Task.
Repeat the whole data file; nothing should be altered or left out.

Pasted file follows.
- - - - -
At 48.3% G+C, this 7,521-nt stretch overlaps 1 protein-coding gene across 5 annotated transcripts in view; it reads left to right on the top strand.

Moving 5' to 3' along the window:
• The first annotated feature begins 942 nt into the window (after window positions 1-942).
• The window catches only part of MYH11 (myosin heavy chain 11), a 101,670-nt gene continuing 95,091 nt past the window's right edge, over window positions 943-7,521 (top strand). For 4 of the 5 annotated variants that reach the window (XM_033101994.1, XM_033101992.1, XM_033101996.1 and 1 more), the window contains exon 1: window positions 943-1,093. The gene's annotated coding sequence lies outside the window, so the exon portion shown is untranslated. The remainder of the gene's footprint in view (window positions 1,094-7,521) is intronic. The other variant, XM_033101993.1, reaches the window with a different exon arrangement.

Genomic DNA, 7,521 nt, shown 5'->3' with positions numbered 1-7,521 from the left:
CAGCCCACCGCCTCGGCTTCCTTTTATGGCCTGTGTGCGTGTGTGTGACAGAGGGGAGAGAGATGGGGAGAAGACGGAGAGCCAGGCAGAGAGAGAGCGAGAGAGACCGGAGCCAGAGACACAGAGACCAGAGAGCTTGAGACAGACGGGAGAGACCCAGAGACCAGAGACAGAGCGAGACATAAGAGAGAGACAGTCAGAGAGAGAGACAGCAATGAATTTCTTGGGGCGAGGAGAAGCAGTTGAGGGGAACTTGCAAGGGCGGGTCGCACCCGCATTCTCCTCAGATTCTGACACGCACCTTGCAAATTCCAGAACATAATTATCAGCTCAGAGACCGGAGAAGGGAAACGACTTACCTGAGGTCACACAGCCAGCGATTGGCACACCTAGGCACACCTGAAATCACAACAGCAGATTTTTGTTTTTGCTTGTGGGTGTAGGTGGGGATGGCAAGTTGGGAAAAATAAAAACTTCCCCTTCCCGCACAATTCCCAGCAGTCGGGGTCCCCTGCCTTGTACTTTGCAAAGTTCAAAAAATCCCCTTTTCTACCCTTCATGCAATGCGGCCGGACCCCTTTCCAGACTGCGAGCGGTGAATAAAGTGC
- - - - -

At 48.3% G+C, this 7,521-nt stretch overlaps 1 protein-coding gene across 5 annotated transcripts in view; it reads left to right on the top strand.

Moving 5' to 3' along the window:
• The first annotated feature begins 942 nt into the window (after window positions 1-942).
• The window catches only part of MYH11 (myosin heavy chain 11), a 101,670-nt gene continuing 95,091 nt past the window's right edge, over window positions 943-7,521 (top strand). For 4 of the 5 annotated variants that reach the window (XM_033101994.1, XM_033101992.1, XM_033101996.1 and 1 more), the window contains exon 1: window positions 943-1,093. The gene's annotated coding sequence lies outside the window, so the exon portion shown is untranslated. The remainder of the gene's footprint in view (window positions 1,094-7,521) is intronic. The other variant, XM_033101993.1, reaches the window with a different exon arrangement.

Genomic DNA, 7,521 nt, shown 5'->3' with positions numbered 1-7,521 from the left:
CAGCCCACCGCCTCGGCTTCCTTTTATGGCCTGTGTGCGTGTGTGTGACAGAGGGGAGAGAGATGGGGAGAAGACGGAGAGCCAGGCAGAGAGAGAGCGAGAGAGACCGGAGCCAGAGACACAGAGACCAGAGAGCTTGAGACAGACGGGAGAGACCCAGAGACCAGAGACAGAGCGAGACATAAGAGAGAGACAGTCAGAGAGAGAGACAGCAATGAATTTCTTGGGGCGAGGAGAAGCAGTTGAGGGGAACTTGCAAGGGCGGGTCGCACCCGCATTCTCCTCAGATTCTGACACGCACCTTGCAAATTCCAGAACATAATTATCAGCTCAGAGACCGGAGAAGGGAAACGACTTACCTGAGGTCACACAGCCAGCGATTGGCACACCTAGGCACACCTGAAATCACAACAGCAGATTTTTGTTTTTGCTTGTGGGTGTAGGTGGGGATGGCAAGTTGGGAAAAATAAAAACTTCCCCTTCCCGCACAATTCCCAGCAGTCGGGGTCCCCTGCCTTGTACTTTGCAAAGTTCAAAAAATCCCCTTTTCTACCCTTCATGCAATGCGGCCGGACCCCTTTCCAGACTGCGAGCGGTGAATAAAGTGC